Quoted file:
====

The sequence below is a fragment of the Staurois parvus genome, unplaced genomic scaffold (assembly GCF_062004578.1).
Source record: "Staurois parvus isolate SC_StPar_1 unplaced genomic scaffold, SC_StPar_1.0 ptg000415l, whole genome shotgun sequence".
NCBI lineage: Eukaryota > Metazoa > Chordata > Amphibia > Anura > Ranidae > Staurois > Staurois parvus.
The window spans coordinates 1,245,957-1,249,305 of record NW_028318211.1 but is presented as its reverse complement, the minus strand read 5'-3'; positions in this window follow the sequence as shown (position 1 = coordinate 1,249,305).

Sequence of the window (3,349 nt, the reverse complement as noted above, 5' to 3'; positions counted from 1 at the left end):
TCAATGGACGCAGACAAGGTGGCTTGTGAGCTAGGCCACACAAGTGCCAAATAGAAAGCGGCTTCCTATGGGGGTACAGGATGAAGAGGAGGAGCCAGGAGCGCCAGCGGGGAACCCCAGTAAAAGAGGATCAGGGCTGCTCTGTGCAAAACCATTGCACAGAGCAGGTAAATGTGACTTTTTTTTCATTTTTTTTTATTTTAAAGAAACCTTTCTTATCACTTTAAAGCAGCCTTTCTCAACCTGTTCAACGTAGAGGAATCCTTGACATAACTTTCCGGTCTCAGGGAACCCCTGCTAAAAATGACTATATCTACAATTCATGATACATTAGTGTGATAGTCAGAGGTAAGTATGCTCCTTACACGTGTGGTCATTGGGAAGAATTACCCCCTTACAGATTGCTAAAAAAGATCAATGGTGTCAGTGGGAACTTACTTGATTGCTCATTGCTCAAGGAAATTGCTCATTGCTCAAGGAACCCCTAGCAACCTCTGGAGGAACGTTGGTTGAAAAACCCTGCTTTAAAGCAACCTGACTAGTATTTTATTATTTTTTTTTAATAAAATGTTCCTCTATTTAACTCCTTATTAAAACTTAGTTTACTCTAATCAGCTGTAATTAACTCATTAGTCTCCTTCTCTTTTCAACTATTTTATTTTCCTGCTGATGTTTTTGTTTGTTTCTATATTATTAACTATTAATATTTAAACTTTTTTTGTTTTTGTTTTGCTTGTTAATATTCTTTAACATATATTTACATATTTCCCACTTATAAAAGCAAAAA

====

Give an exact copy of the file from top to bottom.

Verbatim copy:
The sequence below is a fragment of the Staurois parvus genome, unplaced genomic scaffold (assembly GCF_062004578.1).
Source record: "Staurois parvus isolate SC_StPar_1 unplaced genomic scaffold, SC_StPar_1.0 ptg000415l, whole genome shotgun sequence".
NCBI lineage: Eukaryota > Metazoa > Chordata > Amphibia > Anura > Ranidae > Staurois > Staurois parvus.
The window spans coordinates 1,245,957-1,249,305 of record NW_028318211.1 but is presented as its reverse complement, the minus strand read 5'-3'; positions in this window follow the sequence as shown (position 1 = coordinate 1,249,305).

Sequence of the window (3,349 nt, the reverse complement as noted above, 5' to 3'; positions counted from 1 at the left end):
TCAATGGACGCAGACAAGGTGGCTTGTGAGCTAGGCCACACAAGTGCCAAATAGAAAGCGGCTTCCTATGGGGGTACAGGATGAAGAGGAGGAGCCAGGAGCGCCAGCGGGGAACCCCAGTAAAAGAGGATCAGGGCTGCTCTGTGCAAAACCATTGCACAGAGCAGGTAAATGTGACTTTTTTTTCATTTTTTTTTATTTTAAAGAAACCTTTCTTATCACTTTAAAGCAGCCTTTCTCAACCTGTTCAACGTAGAGGAATCCTTGACATAACTTTCCGGTCTCAGGGAACCCCTGCTAAAAATGACTATATCTACAATTCATGATACATTAGTGTGATAGTCAGAGGTAAGTATGCTCCTTACACGTGTGGTCATTGGGAAGAATTACCCCCTTACAGATTGCTAAAAAAGATCAATGGTGTCAGTGGGAACTTACTTGATTGCTCATTGCTCAAGGAAATTGCTCATTGCTCAAGGAACCCCTAGCAACCTCTGGAGGAACGTTGGTTGAAAAACCCTGCTTTAAAGCAACCTGACTAGTATTTTATTATTTTTTTTTAATAAAATGTTCCTCTATTTAACTCCTTATTAAAACTTAGTTTACTCTAATCAGCTGTAATTAACTCATTAGTCTCCTTCTCTTTTCAACTATTTTATTTTCCTGCTGATGTTTTTGTTTGTTTCTATATTATTAACTATTAATATTTAAACTTTTTTTGTTTTTGTTTTGCTTGTTAATATTCTTTAACATATATTTACATATTTCCCACTTATAAAAGCAAAAA